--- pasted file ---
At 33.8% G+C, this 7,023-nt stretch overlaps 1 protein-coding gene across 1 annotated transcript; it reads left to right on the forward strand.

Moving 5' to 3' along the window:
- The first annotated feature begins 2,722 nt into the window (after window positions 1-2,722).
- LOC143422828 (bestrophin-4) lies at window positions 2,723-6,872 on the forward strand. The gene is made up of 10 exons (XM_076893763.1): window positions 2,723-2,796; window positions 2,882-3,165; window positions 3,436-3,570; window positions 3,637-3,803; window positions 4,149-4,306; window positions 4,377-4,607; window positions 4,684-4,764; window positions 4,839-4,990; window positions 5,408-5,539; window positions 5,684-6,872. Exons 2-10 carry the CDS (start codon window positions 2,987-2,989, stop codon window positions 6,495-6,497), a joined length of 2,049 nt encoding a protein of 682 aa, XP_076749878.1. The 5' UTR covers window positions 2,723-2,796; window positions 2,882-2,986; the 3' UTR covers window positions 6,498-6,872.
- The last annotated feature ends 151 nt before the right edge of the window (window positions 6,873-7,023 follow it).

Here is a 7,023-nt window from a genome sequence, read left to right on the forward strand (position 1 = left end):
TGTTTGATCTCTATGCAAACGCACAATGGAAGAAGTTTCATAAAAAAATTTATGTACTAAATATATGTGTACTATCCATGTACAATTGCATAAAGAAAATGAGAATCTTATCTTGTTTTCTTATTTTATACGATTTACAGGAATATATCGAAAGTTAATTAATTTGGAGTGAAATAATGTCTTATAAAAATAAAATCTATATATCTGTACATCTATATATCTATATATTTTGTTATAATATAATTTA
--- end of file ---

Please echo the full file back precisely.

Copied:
At 33.8% G+C, this 7,023-nt stretch overlaps 1 protein-coding gene across 1 annotated transcript; it reads left to right on the forward strand.

Moving 5' to 3' along the window:
- The first annotated feature begins 2,722 nt into the window (after window positions 1-2,722).
- LOC143422828 (bestrophin-4) lies at window positions 2,723-6,872 on the forward strand. The gene is made up of 10 exons (XM_076893763.1): window positions 2,723-2,796; window positions 2,882-3,165; window positions 3,436-3,570; window positions 3,637-3,803; window positions 4,149-4,306; window positions 4,377-4,607; window positions 4,684-4,764; window positions 4,839-4,990; window positions 5,408-5,539; window positions 5,684-6,872. Exons 2-10 carry the CDS (start codon window positions 2,987-2,989, stop codon window positions 6,495-6,497), a joined length of 2,049 nt encoding a protein of 682 aa, XP_076749878.1. The 5' UTR covers window positions 2,723-2,796; window positions 2,882-2,986; the 3' UTR covers window positions 6,498-6,872.
- The last annotated feature ends 151 nt before the right edge of the window (window positions 6,873-7,023 follow it).

Here is a 7,023-nt window from a genome sequence, read left to right on the forward strand (position 1 = left end):
TGTTTGATCTCTATGCAAACGCACAATGGAAGAAGTTTCATAAAAAAATTTATGTACTAAATATATGTGTACTATCCATGTACAATTGCATAAAGAAAATGAGAATCTTATCTTGTTTTCTTATTTTATACGATTTACAGGAATATATCGAAAGTTAATTAATTTGGAGTGAAATAATGTCTTATAAAAATAAAATCTATATATCTGTACATCTATATATCTATATATTTTGTTATAATATAATTTA